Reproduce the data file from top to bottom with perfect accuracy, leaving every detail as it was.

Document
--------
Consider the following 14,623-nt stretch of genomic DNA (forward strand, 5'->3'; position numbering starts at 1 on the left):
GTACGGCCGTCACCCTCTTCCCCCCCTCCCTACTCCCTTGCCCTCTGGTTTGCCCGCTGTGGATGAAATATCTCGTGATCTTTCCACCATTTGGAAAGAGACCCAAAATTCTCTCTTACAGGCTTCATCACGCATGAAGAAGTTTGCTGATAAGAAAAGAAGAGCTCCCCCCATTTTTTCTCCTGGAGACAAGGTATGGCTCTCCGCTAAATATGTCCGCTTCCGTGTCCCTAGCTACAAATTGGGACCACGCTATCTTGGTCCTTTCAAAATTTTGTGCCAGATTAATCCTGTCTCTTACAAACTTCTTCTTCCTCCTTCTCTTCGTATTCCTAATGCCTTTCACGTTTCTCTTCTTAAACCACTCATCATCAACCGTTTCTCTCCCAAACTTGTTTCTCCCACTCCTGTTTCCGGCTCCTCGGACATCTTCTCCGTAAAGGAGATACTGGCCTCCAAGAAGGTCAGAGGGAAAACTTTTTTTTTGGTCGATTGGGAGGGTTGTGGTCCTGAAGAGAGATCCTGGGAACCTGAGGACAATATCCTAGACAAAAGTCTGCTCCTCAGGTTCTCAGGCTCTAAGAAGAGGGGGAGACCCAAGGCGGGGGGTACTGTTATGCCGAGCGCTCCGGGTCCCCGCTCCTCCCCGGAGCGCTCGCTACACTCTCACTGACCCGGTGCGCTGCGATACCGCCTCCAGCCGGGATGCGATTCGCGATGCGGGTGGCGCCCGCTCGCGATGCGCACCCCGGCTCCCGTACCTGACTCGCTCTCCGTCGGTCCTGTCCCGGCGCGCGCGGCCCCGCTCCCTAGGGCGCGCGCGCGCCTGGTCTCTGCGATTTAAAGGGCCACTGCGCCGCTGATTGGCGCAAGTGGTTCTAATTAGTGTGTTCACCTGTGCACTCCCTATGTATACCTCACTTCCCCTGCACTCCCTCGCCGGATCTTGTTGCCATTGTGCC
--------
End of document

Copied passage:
Consider the following 14,623-nt stretch of genomic DNA (forward strand, 5'->3'; position numbering starts at 1 on the left):
GTACGGCCGTCACCCTCTTCCCCCCCTCCCTACTCCCTTGCCCTCTGGTTTGCCCGCTGTGGATGAAATATCTCGTGATCTTTCCACCATTTGGAAAGAGACCCAAAATTCTCTCTTACAGGCTTCATCACGCATGAAGAAGTTTGCTGATAAGAAAAGAAGAGCTCCCCCCATTTTTTCTCCTGGAGACAAGGTATGGCTCTCCGCTAAATATGTCCGCTTCCGTGTCCCTAGCTACAAATTGGGACCACGCTATCTTGGTCCTTTCAAAATTTTGTGCCAGATTAATCCTGTCTCTTACAAACTTCTTCTTCCTCCTTCTCTTCGTATTCCTAATGCCTTTCACGTTTCTCTTCTTAAACCACTCATCATCAACCGTTTCTCTCCCAAACTTGTTTCTCCCACTCCTGTTTCCGGCTCCTCGGACATCTTCTCCGTAAAGGAGATACTGGCCTCCAAGAAGGTCAGAGGGAAAACTTTTTTTTTGGTCGATTGGGAGGGTTGTGGTCCTGAAGAGAGATCCTGGGAACCTGAGGACAATATCCTAGACAAAAGTCTGCTCCTCAGGTTCTCAGGCTCTAAGAAGAGGGGGAGACCCAAGGCGGGGGGTACTGTTATGCCGAGCGCTCCGGGTCCCCGCTCCTCCCCGGAGCGCTCGCTACACTCTCACTGACCCGGTGCGCTGCGATACCGCCTCCAGCCGGGATGCGATTCGCGATGCGGGTGGCGCCCGCTCGCGATGCGCACCCCGGCTCCCGTACCTGACTCGCTCTCCGTCGGTCCTGTCCCGGCGCGCGCGGCCCCGCTCCCTAGGGCGCGCGCGCGCCTGGTCTCTGCGATTTAAAGGGCCACTGCGCCGCTGATTGGCGCAAGTGGTTCTAATTAGTGTGTTCACCTGTGCACTCCCTATGTATACCTCACTTCCCCTGCACTCCCTCGCCGGATCTTGTTGCCATTGTGCC